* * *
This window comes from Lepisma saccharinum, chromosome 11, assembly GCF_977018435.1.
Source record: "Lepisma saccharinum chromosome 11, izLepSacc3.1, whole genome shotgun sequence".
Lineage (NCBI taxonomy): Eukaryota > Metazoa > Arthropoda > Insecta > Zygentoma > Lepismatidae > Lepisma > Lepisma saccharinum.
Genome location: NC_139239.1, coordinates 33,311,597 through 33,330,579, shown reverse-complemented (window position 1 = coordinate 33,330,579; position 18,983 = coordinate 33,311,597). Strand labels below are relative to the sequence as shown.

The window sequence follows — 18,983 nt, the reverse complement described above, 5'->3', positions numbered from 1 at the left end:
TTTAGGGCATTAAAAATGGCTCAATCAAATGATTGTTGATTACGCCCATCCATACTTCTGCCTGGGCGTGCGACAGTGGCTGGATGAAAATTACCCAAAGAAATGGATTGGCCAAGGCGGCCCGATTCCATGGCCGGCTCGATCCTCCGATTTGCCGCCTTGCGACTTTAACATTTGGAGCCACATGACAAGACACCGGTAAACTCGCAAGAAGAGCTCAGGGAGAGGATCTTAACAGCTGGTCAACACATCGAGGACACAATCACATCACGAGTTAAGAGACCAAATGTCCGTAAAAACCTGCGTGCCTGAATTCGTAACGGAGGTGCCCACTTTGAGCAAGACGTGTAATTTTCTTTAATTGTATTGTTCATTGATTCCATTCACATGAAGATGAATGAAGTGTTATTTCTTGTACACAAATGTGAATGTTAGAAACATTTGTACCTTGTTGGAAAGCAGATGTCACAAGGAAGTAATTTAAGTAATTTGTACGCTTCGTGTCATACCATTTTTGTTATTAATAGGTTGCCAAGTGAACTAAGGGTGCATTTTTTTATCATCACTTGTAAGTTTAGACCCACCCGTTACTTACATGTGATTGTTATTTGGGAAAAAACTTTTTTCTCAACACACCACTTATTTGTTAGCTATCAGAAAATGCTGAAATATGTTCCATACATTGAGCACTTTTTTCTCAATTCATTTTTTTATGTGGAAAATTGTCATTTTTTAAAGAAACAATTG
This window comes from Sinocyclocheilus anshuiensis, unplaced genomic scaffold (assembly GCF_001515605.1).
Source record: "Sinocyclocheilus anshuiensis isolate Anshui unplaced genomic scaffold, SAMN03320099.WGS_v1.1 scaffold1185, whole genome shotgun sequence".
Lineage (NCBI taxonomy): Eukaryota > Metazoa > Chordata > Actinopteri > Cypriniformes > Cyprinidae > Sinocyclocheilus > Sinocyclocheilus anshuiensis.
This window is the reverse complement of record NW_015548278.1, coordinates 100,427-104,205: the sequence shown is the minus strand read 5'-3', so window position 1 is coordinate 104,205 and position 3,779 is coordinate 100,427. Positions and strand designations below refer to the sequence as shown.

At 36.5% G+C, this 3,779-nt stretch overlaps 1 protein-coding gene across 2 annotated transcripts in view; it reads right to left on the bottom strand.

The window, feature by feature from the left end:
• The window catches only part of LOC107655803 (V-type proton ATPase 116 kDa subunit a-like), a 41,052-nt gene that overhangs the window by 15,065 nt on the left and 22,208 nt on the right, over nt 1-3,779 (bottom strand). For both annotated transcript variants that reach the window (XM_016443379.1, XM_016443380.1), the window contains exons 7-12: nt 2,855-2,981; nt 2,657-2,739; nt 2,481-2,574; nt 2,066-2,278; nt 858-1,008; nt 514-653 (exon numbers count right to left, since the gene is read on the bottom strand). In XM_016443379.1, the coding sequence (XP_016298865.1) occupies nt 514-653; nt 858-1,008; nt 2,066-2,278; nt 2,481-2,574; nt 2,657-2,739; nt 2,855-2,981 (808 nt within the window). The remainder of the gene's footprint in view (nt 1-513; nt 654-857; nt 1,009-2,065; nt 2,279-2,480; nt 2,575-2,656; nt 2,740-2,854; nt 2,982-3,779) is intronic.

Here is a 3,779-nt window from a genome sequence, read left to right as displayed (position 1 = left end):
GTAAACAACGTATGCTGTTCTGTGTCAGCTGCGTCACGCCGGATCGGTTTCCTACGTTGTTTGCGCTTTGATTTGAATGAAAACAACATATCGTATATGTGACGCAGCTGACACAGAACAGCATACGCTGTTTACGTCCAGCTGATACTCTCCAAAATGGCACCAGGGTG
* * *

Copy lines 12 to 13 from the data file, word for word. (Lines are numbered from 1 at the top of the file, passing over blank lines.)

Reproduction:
The window, feature by feature from the left end:
• The window catches only part of LOC107655803 (V-type proton ATPase 116 kDa subunit a-like), a 41,052-nt gene that overhangs the window by 15,065 nt on the left and 22,208 nt on the right, over nt 1-3,779 (bottom strand). For both annotated transcript variants that reach the window (XM_016443379.1, XM_016443380.1), the window contains exons 7-12: nt 2,855-2,981; nt 2,657-2,739; nt 2,481-2,574; nt 2,066-2,278; nt 858-1,008; nt 514-653 (exon numbers count right to left, since the gene is read on the bottom strand). In XM_016443379.1, the coding sequence (XP_016298865.1) occupies nt 514-653; nt 858-1,008; nt 2,066-2,278; nt 2,481-2,574; nt 2,657-2,739; nt 2,855-2,981 (808 nt within the window). The remainder of the gene's footprint in view (nt 1-513; nt 654-857; nt 1,009-2,065; nt 2,279-2,480; nt 2,575-2,656; nt 2,740-2,854; nt 2,982-3,779) is intronic.